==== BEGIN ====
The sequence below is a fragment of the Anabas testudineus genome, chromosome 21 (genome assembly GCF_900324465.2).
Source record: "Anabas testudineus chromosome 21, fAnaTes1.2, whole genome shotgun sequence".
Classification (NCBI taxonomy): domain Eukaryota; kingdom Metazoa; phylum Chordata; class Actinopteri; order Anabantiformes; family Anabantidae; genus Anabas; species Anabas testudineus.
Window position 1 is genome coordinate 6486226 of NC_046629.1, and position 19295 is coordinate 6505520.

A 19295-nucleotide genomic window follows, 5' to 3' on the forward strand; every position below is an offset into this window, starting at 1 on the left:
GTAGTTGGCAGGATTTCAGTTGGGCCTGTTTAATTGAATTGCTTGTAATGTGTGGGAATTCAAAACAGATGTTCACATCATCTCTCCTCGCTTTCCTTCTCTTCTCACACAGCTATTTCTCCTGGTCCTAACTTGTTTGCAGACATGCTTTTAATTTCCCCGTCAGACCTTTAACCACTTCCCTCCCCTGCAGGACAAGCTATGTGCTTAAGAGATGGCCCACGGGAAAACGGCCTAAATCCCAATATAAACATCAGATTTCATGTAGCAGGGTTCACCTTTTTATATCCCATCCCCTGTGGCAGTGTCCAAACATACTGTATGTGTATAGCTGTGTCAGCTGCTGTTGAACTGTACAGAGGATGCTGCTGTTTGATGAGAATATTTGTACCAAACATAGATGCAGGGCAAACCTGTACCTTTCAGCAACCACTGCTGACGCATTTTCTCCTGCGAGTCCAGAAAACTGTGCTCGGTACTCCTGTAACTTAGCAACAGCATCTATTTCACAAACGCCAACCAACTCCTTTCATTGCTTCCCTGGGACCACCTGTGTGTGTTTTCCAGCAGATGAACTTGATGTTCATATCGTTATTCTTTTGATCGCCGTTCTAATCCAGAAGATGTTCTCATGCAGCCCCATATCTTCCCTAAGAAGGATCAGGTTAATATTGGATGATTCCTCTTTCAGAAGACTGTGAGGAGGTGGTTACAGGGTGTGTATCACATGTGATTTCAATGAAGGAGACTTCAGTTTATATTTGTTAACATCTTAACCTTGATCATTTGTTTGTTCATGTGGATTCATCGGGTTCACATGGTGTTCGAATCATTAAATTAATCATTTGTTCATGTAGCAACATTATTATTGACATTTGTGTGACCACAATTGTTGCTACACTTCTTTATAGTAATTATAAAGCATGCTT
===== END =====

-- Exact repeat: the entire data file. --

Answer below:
The sequence below is a fragment of the Anabas testudineus genome, chromosome 21 (genome assembly GCF_900324465.2).
Source record: "Anabas testudineus chromosome 21, fAnaTes1.2, whole genome shotgun sequence".
Classification (NCBI taxonomy): domain Eukaryota; kingdom Metazoa; phylum Chordata; class Actinopteri; order Anabantiformes; family Anabantidae; genus Anabas; species Anabas testudineus.
Window position 1 is genome coordinate 6486226 of NC_046629.1, and position 19295 is coordinate 6505520.

A 19295-nucleotide genomic window follows, 5' to 3' on the forward strand; every position below is an offset into this window, starting at 1 on the left:
GTAGTTGGCAGGATTTCAGTTGGGCCTGTTTAATTGAATTGCTTGTAATGTGTGGGAATTCAAAACAGATGTTCACATCATCTCTCCTCGCTTTCCTTCTCTTCTCACACAGCTATTTCTCCTGGTCCTAACTTGTTTGCAGACATGCTTTTAATTTCCCCGTCAGACCTTTAACCACTTCCCTCCCCTGCAGGACAAGCTATGTGCTTAAGAGATGGCCCACGGGAAAACGGCCTAAATCCCAATATAAACATCAGATTTCATGTAGCAGGGTTCACCTTTTTATATCCCATCCCCTGTGGCAGTGTCCAAACATACTGTATGTGTATAGCTGTGTCAGCTGCTGTTGAACTGTACAGAGGATGCTGCTGTTTGATGAGAATATTTGTACCAAACATAGATGCAGGGCAAACCTGTACCTTTCAGCAACCACTGCTGACGCATTTTCTCCTGCGAGTCCAGAAAACTGTGCTCGGTACTCCTGTAACTTAGCAACAGCATCTATTTCACAAACGCCAACCAACTCCTTTCATTGCTTCCCTGGGACCACCTGTGTGTGTTTTCCAGCAGATGAACTTGATGTTCATATCGTTATTCTTTTGATCGCCGTTCTAATCCAGAAGATGTTCTCATGCAGCCCCATATCTTCCCTAAGAAGGATCAGGTTAATATTGGATGATTCCTCTTTCAGAAGACTGTGAGGAGGTGGTTACAGGGTGTGTATCACATGTGATTTCAATGAAGGAGACTTCAGTTTATATTTGTTAACATCTTAACCTTGATCATTTGTTTGTTCATGTGGATTCATCGGGTTCACATGGTGTTCGAATCATTAAATTAATCATTTGTTCATGTAGCAACATTATTATTGACATTTGTGTGACCACAATTGTTGCTACACTTCTTTATAGTAATTATAAAGCATGCTT